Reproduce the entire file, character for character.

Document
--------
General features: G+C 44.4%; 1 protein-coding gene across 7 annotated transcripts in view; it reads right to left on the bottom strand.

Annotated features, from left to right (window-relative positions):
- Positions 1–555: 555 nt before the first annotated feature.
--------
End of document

General features: G+C 44.4%; 1 protein-coding gene across 7 annotated transcripts in view; it reads right to left on the bottom strand.

Annotated features, from left to right (window-relative positions):
- Positions 1–555: 555 nt before the first annotated feature.